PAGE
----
According to media quoting OPEC+ participants, Saudi Arabia asked other OPEC+ member states to reduce oil production quotas to support the global market, but was opposed by some member states.
The Zhitong Finance app learned that according to media quoting OPEC+ participants, Saudi Arabia requested other OPEC+ member states to reduce oil production quotas to support the global market, but was opposed by some member states.
According to reports, Saudi Arabia, the leader of OPEC+, has been unilaterally cutting production by 1 million b/d since July, and is now seeking further support from other member countries of the organization. As Saudi Arabia puts forward this proposal, OPEC+ is facing difficult negotiations. The OPEC+ meeting had to be postponed for four days until November 30 due to the refusal of Angola and Nigeria to cut production quotas for 2024 set at the previous meeting in June.
Delegates at the meeting said that before last weekend, oil-producing countries were close to reaching a compromise on this matter, but no final agreement had been reached until this Monday.
Over the past two months, crude oil prices have fallen 17% due to sufficient supply and a weak economic environment. This puts pressure on OPEC+ to interfere in the crude oil market. Meanwhile, the crude oil market is likely to weaken further in early 2024, and institutions, including the International Energy Agency (IEA), predict a new oversupply at that time.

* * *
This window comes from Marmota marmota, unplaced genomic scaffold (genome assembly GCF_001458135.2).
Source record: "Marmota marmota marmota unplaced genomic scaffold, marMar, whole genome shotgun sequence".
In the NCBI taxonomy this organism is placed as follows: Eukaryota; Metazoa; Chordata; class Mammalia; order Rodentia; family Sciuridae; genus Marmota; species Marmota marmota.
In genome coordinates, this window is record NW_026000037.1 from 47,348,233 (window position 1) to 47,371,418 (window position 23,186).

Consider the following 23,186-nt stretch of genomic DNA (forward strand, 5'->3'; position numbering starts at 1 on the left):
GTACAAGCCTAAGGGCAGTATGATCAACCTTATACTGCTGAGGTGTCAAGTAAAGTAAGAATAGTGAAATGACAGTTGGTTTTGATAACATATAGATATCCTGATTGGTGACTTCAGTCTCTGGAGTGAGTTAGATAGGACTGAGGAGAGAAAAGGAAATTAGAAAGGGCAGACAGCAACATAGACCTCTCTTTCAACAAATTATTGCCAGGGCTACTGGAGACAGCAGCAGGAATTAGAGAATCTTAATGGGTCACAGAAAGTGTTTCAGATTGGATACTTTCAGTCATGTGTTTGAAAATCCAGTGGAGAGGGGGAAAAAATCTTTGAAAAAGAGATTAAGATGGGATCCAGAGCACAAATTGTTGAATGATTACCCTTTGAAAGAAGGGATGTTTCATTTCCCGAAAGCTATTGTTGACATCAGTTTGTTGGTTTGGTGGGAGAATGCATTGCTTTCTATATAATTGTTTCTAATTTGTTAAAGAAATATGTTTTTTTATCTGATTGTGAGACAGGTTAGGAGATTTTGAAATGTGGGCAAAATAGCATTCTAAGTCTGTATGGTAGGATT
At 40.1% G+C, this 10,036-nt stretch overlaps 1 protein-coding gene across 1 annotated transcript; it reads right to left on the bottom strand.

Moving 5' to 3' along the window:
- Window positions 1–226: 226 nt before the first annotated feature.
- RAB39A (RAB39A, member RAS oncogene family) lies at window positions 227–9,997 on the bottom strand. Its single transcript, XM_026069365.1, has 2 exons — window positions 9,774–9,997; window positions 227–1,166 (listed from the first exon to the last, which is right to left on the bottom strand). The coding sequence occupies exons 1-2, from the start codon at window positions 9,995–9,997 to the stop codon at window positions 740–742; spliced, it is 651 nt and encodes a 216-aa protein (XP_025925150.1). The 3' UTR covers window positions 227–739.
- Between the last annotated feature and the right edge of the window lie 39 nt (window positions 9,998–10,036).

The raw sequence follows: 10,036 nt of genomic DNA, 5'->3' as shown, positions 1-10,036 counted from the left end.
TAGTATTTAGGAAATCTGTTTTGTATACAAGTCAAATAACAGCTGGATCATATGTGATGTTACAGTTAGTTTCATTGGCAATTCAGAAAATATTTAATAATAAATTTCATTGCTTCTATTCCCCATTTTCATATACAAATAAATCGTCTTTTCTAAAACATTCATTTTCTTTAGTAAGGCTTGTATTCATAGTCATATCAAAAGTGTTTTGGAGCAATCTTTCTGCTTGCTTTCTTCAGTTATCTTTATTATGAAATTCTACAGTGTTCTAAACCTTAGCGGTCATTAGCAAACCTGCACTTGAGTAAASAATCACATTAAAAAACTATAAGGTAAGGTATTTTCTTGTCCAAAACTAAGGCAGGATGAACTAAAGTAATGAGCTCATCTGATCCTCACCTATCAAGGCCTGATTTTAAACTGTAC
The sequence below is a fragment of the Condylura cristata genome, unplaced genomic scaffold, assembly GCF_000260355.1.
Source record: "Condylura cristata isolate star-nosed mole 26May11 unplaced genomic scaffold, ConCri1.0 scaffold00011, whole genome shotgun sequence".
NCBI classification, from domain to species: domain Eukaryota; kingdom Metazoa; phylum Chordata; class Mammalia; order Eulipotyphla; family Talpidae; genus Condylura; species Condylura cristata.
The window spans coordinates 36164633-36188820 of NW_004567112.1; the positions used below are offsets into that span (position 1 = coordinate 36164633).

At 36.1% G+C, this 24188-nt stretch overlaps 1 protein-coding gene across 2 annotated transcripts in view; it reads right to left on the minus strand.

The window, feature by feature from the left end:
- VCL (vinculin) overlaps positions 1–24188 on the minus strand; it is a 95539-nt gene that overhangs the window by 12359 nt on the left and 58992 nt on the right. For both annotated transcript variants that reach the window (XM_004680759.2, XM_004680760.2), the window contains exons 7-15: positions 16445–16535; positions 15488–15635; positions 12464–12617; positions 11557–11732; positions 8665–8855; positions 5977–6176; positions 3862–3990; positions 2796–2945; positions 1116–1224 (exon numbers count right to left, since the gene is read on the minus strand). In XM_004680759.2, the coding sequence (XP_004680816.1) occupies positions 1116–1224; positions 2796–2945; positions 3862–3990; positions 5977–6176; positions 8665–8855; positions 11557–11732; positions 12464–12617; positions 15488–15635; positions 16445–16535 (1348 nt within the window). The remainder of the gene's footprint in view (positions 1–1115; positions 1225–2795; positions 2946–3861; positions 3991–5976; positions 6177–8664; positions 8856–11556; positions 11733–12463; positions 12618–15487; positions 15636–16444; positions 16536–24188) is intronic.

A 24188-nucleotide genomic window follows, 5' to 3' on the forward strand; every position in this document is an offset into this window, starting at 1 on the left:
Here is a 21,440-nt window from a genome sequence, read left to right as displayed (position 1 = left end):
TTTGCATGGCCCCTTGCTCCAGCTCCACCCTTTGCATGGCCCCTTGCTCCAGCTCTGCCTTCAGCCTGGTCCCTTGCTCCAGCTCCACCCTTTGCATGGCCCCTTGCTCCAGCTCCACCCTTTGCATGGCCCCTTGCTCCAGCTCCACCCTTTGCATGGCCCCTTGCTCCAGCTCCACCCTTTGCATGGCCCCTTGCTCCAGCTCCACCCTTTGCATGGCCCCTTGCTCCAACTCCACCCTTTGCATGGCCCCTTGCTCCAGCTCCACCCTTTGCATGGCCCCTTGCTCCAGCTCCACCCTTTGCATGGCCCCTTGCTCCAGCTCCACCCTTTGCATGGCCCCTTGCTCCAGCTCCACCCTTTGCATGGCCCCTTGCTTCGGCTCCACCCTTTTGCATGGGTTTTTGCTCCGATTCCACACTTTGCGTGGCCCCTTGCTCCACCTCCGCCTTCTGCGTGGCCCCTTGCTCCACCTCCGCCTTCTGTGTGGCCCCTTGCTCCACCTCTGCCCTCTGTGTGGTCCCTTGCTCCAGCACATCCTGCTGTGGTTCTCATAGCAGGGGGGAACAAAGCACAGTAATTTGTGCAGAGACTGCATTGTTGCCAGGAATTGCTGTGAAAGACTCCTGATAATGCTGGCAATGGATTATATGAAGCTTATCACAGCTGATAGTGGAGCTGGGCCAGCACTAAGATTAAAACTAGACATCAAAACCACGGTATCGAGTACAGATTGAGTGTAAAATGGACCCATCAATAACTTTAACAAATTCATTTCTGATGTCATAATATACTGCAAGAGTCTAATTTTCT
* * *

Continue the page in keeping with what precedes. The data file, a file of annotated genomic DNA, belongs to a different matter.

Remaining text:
Eurasia Group analysts led by Raad Alkadiri said in a report: “As fundamentals weaken and market sentiment falls, OPEC+ may need to announce another formal production cut.” They added that any production cut below 1 million b/d could cause oil prices to drop to a low of $70 per barrel.
Currently, in addition to Saudi Arabia voluntarily cutting production by an additional 1 million b/d, Russia has also reduced crude oil exports by 300,000 b/d. Both restrictions will continue until the end of this year. Most analysts expect Saudi Arabia and Russia to extend these restrictions until 2024.
Market observers such as J.P. Morgan have pointed out that OPEC+ may cut production further. Some market participants, such as Commerzbank and hedge fund manager Pierre Andurand, warned that if OPEC+ does not cut production further, oil prices may fall further.
OPEC+ production cuts may win back the bulls, but this may be difficult to coordinate. Iraq, Russia, and Kazakhstan have recently been raising their quotas, while other member states — such as those in Africa — have lost too much production capacity to cut further. What is also unclear is whether the UAE, a major OPEC+ member country, will face pressure to give up increasing production. At the OPEC+ meeting held in June, the country was approved to increase production capacity by 200,000 b/d from January next year.